06/16/2015 11:30 PM EDT
Source: National Library of Medicine -
Related MedlinePlus Page: Developmental Disabilities
Related MedlinePlus Page: Developmental Disabilities
X-linked intellectual disability, Siderius type
What is X-linked intellectual disability, Siderius type?
X-linked intellectual disability, Siderius type is a condition characterized by mild to moderate intellectual disability that affects only males. Affected boys often have delayed development of motor skills such as walking, and their speech may be delayed.
Individuals with X-linked intellectual disability, Siderius type frequently also have an opening in the lip (cleft lip) with an opening in the roof of the mouth (cleft palate). A cleft can occur on one or both sides of the upper lip.
Some boys and men with this condition have distinctive facial features, including a long face, a sloping forehead, a broad nasal bridge, a prominent bone in the lower forehead (supraorbital ridge), and outside corners of the eyes that point upward (upslanting palpebral fissures). Affected individuals may also have low-set ears and large hands.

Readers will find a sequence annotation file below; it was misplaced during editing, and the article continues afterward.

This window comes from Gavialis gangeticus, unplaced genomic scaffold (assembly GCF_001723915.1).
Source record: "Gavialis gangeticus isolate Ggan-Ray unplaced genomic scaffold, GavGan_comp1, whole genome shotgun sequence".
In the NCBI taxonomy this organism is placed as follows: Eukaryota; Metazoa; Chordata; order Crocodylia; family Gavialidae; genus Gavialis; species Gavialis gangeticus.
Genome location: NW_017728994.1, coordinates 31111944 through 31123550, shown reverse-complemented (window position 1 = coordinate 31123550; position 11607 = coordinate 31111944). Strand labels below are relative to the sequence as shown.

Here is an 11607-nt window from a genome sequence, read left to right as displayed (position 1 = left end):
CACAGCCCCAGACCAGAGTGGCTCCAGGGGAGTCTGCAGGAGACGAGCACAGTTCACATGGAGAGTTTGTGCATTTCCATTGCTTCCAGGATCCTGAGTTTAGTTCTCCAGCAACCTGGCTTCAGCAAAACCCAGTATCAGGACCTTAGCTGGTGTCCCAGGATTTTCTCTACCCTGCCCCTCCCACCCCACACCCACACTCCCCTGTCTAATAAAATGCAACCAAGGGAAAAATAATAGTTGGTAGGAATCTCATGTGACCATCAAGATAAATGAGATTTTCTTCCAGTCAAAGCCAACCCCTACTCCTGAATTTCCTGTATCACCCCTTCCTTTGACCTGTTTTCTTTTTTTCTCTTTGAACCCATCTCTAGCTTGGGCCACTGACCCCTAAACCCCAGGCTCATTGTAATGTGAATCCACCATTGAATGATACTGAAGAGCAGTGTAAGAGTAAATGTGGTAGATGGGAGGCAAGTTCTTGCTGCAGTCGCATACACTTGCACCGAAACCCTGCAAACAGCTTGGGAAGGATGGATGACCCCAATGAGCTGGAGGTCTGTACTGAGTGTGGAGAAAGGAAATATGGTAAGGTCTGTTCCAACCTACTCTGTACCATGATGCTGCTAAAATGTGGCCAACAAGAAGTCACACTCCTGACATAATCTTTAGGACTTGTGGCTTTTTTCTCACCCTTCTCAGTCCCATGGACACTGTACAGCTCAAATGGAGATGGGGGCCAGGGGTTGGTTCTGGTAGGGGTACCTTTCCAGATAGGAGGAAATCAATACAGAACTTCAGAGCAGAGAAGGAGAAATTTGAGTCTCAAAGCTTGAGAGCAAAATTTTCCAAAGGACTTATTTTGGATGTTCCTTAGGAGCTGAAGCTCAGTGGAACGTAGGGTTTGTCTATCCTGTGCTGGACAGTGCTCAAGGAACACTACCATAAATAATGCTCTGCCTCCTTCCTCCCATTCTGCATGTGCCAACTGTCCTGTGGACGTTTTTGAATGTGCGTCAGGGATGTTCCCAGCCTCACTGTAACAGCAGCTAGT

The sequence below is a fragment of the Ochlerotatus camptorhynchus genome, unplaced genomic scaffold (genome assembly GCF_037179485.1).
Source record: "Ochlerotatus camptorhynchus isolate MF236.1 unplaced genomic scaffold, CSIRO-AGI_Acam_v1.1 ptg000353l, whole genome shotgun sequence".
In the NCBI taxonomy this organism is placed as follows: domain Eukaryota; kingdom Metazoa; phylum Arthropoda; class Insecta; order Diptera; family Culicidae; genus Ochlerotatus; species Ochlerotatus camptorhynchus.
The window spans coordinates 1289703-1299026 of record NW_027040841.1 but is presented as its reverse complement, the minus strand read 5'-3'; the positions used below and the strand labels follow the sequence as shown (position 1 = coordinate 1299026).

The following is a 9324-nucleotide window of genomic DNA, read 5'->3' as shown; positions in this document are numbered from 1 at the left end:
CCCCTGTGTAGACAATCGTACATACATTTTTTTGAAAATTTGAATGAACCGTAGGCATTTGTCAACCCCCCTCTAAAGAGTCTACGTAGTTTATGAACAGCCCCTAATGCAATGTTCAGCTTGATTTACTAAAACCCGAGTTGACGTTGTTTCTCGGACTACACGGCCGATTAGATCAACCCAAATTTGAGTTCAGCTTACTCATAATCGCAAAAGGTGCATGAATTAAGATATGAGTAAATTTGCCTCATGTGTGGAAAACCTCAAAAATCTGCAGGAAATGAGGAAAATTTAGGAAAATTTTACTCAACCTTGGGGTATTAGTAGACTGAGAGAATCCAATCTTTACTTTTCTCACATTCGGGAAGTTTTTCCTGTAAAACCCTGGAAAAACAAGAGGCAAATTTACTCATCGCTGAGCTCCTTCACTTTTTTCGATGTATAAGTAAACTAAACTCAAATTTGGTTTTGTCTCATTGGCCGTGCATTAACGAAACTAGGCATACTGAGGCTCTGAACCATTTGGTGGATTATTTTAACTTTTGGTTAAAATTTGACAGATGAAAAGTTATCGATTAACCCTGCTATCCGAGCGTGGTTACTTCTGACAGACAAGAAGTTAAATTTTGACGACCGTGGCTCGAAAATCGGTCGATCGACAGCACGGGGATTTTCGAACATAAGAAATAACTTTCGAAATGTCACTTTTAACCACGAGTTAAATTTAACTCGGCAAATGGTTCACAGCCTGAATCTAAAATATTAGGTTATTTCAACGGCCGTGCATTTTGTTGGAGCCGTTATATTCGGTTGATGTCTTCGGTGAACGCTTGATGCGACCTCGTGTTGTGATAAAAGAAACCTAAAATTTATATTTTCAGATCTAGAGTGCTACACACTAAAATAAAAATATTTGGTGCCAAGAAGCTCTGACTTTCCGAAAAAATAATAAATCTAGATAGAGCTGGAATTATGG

How common is X-linked intellectual disability, Siderius type?
While X-linked intellectual disability of all types and causes is relatively common, with a prevalence of 1 in 600 to 1,000 males, the prevalence of the Siderius type is unknown. Only a few affected families have been described in the scientific literature.
What genes are related to X-linked intellectual disability, Siderius type?
X-linked intellectual disability, Siderius type is caused by mutations in the PHF8 gene. This gene provides instructions for making a protein that is found in the nucleus of cells, particularly in brain cells before and just after birth. The PHF8 protein attaches (binds) to complexes called chromatin to regulate the activity (expression) of other genes. Chromatin is the network of DNA and protein that packages DNA into chromosomes. Binding with the PHF8 protein is part of the process that changes the structure of chromatin (chromatin remodeling) to alter how tightly regions of DNA are packaged. Chromatin remodeling is one way gene expression is regulated; when DNA is tightly packed, gene expression is often lower than when DNA is loosely packed.